A February 2010 paper by by Joyce M. Dargay (Institute for Transport Studies, University of Leeds) and Dermot Gately (Dept. of Economics, NYU) makes its argument in its title: World oil demand’s shift toward faster growing and less price-responsive products and regions
Two liters a day – that’s what per-capita world oil demand has been for forty years. Yet this constancy conceals dramatic changes. While per-capita demand in the OECD and the FSU have been reduced – primarily due to fuel-switching away from oil in electricity generation and space heating, and by economic collapse in the FSU – per-capita oil demand in the rest of the world has nearly tripled, to more than 1 liter/day. In addition, the rest of the world’s population has grown much faster than in the OECD and FSU (1.85% v. 0.74% annually). As a result, the rest of the world’s total oil consumption has grown seven times faster (4.4% annually, versus 0.6% in the OECD and FSU) – increasing from 14% of the world total in 1971, to 39% today. Strangely, however, recent projections by DOE, IEA, and OPEC project a sharp deceleration of per-capita oil demand growth through 2030 in the rest of the world – from 2.54% annually since 1971 to 0.6% annually (DOE) or 1% annually (IEA, OPEC).
As someone who thinks Peak Oil is close I obviously do not expect world oil consumption to rise anywhere near as much as these researchers project demand will rise. Rather, due to geological limitations I expect production at best will rise very slowly and then plateau. After that comes world oil production decline. Therefore this rising demand will push up prices and those high prices will destroy demand elsewhere and I agree with them that demand is shifting toward less price-responsive customers.
The marginal utility of another barrel of oil is far higher when the oil is sold to a large number of scooter drivers in India or across a large number of small car drivers in China who are experiencing rising living standards (contrasted with the median income decline in the United States). So it seems inevitable that oil consumption will decline in the West faster than it does in the most rapidly developing markets in Asia.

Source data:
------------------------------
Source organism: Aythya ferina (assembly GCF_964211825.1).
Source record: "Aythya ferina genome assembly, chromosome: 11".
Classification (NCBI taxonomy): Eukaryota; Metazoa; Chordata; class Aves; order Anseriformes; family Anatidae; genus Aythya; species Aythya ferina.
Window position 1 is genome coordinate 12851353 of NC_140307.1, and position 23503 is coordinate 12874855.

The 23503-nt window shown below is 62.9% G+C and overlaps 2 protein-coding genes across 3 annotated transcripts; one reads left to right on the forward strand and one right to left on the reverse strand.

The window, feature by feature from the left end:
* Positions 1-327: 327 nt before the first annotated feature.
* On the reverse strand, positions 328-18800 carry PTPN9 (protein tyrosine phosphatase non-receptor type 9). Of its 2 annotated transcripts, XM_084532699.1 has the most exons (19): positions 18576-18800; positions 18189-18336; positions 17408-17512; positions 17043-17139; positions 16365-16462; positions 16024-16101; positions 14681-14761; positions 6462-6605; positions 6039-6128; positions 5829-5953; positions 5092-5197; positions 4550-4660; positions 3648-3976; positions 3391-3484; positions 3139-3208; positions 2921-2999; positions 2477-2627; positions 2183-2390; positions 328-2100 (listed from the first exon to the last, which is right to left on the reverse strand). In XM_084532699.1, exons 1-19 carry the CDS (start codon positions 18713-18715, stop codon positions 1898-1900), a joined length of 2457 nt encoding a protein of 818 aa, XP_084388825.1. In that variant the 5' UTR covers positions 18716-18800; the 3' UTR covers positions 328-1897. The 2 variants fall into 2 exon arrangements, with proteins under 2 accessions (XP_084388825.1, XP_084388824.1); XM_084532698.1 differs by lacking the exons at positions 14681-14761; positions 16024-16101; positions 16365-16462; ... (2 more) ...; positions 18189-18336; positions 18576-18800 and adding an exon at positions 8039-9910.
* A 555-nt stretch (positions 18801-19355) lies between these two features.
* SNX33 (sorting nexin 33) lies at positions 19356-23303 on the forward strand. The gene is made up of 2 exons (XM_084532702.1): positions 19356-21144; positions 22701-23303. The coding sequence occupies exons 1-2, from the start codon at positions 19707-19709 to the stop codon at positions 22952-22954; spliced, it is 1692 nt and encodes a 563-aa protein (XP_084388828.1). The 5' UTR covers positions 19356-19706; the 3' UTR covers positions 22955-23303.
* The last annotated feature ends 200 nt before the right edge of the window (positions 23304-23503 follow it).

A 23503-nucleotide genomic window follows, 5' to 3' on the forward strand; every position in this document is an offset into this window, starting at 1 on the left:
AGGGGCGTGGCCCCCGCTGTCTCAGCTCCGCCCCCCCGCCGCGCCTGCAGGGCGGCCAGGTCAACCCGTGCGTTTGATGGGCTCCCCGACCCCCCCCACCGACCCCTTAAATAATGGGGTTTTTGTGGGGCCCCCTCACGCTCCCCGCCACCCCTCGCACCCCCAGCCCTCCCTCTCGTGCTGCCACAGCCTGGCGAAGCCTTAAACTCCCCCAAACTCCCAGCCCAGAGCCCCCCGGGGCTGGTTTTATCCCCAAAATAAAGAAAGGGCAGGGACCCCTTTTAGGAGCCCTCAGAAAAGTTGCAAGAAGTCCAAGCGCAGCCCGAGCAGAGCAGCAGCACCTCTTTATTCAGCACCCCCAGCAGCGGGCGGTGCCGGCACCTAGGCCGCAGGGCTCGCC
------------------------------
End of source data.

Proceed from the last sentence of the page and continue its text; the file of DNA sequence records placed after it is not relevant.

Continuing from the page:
The big rise in gasoline prices in 2007 and 2008 started a decline in vehicle miles driven in the United States that went even deeper as the recession started to bite. The result was the biggest decline in vehicle miles driven in at least 25 years. The current rate of vehicle miles driven is about equal to what it was 5 years ago - in spite of about 5% population growth since then.
A good overview of the shift in demand can be seen in Rembrandt Koppelaar's August 2010 Oil Watch Monthly (PDF). It has useful charts of world, regional, and national rates of oil consumption starting on page 8. The OECD oil consumption chart 20 on page 8 shows the Western countries and Japan on a downhill trend in their oil consumption while chart 23 on page 9 shows US oil consumption down as well. By contrast, the oil consumption charts for India and China on page 13 show their growing demand which is effectively displacing a portion of Western demand. The relatively high oil prices of today are made possible rising demand in India, China, and the oil exporting countries. They can afford to grow their consumption in the face of rising prices.
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